All That Shimmers

Embracing western culture has had its impact on Jordan. Despite the idealism of “what should be”, the “what is” states that Amman is a culturally divided city. There’s constant talk about the west and the east but this is common in many cities though.

I’ve lived half my life in the western hemisphere and the other half in the eastern. I was always aware of the vast differences between society in the western world and society in Jordan. What I always found strange but kept to myself was the fact that so many of our youth that live in west Amman one could swear have lived or experienced an international life. They had lived in New York or Chicago or somewhere for a number of years before their families moved them to Amman. And it always surprised me at how many of them have never been outside the city, the country, or even the region.

They dress, talk and behave like characters on an American sitcom or a Hollywood flick, but not all that shimmers is really gold. Again, having lived for a great deal of my life on both sides of the Earth I’m allowed a degree of perspective here, people are free to disagree with it.

There are several common statements that I’ve always heard in Amman from people who have had a similar (although to a much lesser extent) experience as I have (perhaps a few years in college).

The conclusion has often been that those living in west Amman have received all their education of the western ways from an invading pop-culture. They’ve never truly been abroad to experience the good and the bad. The same can be said of westerners with regards to the Arab world except theyâ??re not trying to imitate our way of life.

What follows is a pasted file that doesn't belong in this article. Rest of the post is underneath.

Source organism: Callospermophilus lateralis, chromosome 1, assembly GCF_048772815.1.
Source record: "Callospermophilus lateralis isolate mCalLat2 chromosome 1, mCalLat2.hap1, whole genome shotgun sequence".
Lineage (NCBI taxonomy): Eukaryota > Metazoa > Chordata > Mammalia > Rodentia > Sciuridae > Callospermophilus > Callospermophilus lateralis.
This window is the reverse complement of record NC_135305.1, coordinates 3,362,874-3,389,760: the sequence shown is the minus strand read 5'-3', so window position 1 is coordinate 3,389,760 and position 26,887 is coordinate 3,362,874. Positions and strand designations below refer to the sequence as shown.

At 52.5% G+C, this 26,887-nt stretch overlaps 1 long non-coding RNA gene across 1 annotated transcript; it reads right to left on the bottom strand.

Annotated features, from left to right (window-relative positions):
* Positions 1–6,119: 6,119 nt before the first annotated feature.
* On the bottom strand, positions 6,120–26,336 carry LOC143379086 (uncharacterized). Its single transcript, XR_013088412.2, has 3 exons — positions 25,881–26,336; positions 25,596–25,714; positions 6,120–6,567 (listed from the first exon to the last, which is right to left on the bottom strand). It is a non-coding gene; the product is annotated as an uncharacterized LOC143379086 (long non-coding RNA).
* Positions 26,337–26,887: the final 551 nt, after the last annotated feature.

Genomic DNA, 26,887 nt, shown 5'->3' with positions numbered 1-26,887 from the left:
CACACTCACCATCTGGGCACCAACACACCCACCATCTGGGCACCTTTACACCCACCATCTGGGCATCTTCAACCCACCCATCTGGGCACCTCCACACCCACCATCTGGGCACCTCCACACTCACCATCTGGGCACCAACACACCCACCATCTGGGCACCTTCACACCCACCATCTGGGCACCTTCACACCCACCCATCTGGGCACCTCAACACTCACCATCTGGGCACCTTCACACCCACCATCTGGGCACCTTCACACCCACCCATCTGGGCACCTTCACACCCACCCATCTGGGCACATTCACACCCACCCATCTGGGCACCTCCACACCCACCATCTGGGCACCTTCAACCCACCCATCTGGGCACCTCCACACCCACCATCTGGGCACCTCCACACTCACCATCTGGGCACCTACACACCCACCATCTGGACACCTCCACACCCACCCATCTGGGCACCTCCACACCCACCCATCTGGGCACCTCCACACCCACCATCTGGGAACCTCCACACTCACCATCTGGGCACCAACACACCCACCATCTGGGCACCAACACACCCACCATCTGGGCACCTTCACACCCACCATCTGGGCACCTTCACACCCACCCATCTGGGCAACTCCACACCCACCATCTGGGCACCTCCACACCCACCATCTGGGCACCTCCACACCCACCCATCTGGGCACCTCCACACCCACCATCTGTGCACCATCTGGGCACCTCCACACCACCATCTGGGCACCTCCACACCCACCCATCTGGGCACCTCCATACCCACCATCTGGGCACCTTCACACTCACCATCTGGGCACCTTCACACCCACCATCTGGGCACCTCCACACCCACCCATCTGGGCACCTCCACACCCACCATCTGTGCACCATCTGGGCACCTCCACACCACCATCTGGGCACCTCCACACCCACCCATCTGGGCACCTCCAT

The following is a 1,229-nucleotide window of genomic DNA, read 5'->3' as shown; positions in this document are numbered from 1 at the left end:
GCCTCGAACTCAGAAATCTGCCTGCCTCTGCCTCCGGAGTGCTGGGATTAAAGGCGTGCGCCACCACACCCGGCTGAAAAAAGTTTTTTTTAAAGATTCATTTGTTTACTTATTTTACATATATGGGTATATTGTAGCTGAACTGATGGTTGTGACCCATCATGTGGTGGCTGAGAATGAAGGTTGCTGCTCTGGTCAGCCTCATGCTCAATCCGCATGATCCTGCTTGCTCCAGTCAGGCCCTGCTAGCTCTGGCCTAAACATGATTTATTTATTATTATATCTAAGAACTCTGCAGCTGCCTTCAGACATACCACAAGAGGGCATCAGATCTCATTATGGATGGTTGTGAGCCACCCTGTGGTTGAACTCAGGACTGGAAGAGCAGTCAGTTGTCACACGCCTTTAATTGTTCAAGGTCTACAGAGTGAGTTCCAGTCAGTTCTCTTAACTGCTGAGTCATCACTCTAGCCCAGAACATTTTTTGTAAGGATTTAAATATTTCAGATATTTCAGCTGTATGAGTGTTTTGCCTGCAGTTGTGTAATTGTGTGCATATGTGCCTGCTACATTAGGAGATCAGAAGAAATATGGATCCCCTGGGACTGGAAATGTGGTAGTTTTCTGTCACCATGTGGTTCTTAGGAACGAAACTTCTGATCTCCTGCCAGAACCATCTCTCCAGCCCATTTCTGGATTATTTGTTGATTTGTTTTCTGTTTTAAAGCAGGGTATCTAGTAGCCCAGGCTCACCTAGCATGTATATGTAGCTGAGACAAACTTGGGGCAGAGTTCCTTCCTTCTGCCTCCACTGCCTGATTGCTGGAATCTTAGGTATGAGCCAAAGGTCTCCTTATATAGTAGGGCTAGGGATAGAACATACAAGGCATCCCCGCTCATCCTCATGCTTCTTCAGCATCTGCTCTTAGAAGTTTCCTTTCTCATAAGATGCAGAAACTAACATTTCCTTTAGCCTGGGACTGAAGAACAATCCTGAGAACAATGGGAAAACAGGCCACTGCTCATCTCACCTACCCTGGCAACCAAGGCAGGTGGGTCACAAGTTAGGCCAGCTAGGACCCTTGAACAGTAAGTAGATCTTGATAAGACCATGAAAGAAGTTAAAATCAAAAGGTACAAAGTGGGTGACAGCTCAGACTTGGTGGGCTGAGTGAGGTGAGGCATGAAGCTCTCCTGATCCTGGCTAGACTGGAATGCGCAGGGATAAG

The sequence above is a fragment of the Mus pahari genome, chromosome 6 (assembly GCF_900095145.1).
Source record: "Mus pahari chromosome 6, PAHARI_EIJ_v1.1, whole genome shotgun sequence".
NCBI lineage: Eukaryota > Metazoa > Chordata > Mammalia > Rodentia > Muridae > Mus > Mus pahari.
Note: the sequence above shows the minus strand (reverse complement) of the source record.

Here is one of the biggest misconceptions: not all the girls in the western hemisphere wear the latest fashions from Paris and reveal enough skin to rival the covers of men’s magazines. In fact most of the girls work hard, yes, even the blondes. They work to pay off their student loans while studying and struggling.

A friend of mine who had never lived outside Amman until his first year of college in Canada summed it up in the most guy-like-way possible, and I paraphrase: “Everyone back home thinks the people here are all about screwing and getting drunk and they try and imitate that in their everyday lives in Amman. What they don’t realise is that guys and girls over here spend their whole week studying, working part-time, struggling and then on the weekends they hook up to get drunk and screw.”

It’s a funny and perhaps a little vulgar way of putting it but it does describe the environment.

In our imitation of the western world we miss out on the most important factors.

Many times I’ve heard religious figures ramble on in the same manner by saying we’ve embraced all their bad things and taken none of the good things. And in part they are correct but they tend to speak in broad statements such as “we’ve taken their sexual music videos and left behind their knowledge”. Broad statements don’t describe how people actually live on the ground and it’s that description that we don’t see on American movies and sitcoms that tell all the West Ammanites exactly what it means to be western. That there are important values that come with the look.

I’m all for individualism but I don’t like it coming at the expense of eroding the Arabian spirit which I feel is fading from the more economically thriving sides of our cities, but there’s little I can do about it. The wealthy young Arab loves to imitate instead of innovate and to avoid speaking in broad statements: I wish people in Jordan could create their own unique identities. Through observation I see people trying to pull off their best imitation of what it means to be western while embracing nothing but fading superficialities that are as temporary as hannah tattoos and multi-colored hair dye.

What happens when these fade? What is the residue that remains?

I think perhaps by not experiencing the western world one can never fully understand it and until then everything looks like the worst impersonation ever; everything and everyone looks fake.

I’ve met many people in West Amman who are as original as they come. They are intelligent, well dressed, articulate, worldly and show no signs of fakeness. You encounter these people and you think they must have lived in some foreign country, but they haven’t. Simply put, they’ve just managed to avoid misinterpreting what it means to be modern and they’ve put a giant Jordanian seal right on top of their own trademark look.